When to screen

ROP takes the longest to develop in the most immature infants. Data from two large clinical trials – the Multicenter Trial of Cryotherapy (CRYO-ROP) study and the Light Reduction in Retinopathy of Prematurity (LIGHT-ROP) study – have been used to provide evidence-based criteria for initiating and stopping ROP screening [16]. Together, these trials examined the eyes of approximately 4500 infants. The recommendations were developed to ensure that eyes that had a high probability of requiring treatment would be identified in a timely manner, while at the same time minimizing the number of examinations for infants at low risk. Timing of the initial examination is based on both postmenstrual age (PMA) and chronological age (CA), and is undertaken to detect 99% of infants at risk of a poor visual outcome. As per Table 2, the first examination is conducted between four and nine weeks’ CA, depending on PMA at birth. Subsequent studies [17][18] have confirmed the efficacy of conducting the first examination at four weeks’ CA in more mature infants. Acute phase ROP screening may stop when the risk of developing severe ROP is no longer present. It was found that 99% of prethreshold ROP develops by 45 weeks’ PMA.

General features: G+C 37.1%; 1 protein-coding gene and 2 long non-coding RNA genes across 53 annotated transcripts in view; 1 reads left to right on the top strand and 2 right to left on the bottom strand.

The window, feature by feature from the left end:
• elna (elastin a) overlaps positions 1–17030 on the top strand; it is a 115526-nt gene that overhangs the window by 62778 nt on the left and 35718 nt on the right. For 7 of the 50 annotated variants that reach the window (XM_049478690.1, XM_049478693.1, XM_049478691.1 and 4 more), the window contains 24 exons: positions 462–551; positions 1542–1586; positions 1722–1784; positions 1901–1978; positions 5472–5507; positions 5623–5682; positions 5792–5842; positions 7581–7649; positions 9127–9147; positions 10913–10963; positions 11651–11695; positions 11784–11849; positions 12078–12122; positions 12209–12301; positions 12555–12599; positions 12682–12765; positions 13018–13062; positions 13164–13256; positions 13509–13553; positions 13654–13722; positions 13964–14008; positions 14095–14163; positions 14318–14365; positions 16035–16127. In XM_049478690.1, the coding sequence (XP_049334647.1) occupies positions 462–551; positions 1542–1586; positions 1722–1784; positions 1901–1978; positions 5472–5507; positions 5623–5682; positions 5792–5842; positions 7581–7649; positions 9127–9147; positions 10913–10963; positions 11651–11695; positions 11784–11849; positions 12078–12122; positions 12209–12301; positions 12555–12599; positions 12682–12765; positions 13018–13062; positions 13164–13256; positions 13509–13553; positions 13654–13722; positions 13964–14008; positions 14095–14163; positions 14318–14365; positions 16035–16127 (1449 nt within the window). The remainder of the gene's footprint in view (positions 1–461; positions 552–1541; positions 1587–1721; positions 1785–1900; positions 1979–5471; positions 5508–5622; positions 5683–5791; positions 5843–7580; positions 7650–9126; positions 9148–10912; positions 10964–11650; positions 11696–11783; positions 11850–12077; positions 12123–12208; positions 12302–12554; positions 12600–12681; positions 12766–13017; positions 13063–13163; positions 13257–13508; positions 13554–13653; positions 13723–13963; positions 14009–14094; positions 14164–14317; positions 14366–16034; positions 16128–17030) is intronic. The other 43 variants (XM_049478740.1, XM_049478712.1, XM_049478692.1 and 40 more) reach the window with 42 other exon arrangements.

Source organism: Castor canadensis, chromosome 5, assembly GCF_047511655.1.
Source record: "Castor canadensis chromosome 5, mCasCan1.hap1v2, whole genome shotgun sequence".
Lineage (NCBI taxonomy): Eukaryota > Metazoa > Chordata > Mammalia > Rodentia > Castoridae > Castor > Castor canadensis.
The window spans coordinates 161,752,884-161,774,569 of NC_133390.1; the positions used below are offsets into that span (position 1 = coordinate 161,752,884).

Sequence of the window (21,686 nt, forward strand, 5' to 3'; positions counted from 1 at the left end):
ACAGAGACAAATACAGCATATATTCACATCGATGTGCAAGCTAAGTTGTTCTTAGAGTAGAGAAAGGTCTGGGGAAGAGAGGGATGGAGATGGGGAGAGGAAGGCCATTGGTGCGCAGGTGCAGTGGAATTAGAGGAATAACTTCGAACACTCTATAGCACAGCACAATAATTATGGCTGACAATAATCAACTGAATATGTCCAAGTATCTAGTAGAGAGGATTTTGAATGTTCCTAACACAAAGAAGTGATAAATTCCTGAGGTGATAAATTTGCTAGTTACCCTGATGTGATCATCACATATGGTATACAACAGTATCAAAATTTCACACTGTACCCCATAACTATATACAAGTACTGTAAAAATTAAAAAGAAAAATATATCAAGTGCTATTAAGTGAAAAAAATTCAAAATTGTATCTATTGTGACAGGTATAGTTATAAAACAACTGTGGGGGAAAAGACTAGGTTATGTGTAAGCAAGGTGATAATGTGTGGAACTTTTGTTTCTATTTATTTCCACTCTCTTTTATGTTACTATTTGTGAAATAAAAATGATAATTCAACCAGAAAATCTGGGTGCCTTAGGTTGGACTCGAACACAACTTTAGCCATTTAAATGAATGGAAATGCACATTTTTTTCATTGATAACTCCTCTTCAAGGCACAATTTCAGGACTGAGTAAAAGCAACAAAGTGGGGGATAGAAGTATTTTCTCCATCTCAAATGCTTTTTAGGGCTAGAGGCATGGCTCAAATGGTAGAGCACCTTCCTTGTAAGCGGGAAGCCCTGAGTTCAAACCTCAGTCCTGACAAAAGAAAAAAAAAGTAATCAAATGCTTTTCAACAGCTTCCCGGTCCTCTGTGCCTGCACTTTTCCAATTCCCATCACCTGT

Initial screening for retinopathy of prematurity

Gestational age at birth,

Age at initial examination, weeks

Postmenstrual age

Chronological age


































Adapted with permission from reference [4]

These GA criteria emphasize the importance of accurate pregnancy dating.

On the basis of studies published to date, it is not possible to confidently define a subset of preterm infants who fall within screening criteria in whom the risk of developing ROP is increased or decreased and, therefore, screening could be modified. The ability of poor postnatal weight gain to predict severe ROP is promising [19], but further confirmation is required. The role of digitalized imaging for routine ROP screening is not resolved at this time.

Treatment of ROP

Treatment of ROP is based on the principle of retinal ablation. Treatment is directed to the avascular part of the retina with the goal of decreasing the production of angiogenic growth factors. The effectiveness of cryotherapy and laser photocoagulation (the preferred treatment method) in reducing poor visual and structural outcomes of eyes with threshold ROP is well established [2]. However, despite treatment, the incidence of unfavourable outcome for these infants remains significant. Results of the Early Treatment for Retinopathy of Prematurity (ETROP) randomized trial [20] have shown that treatment of eyes with high-risk prethreshold ROP further reduced unfavourable visual acuity and structural outcomes. Based on the results of this trial, indications for treatment have been refined.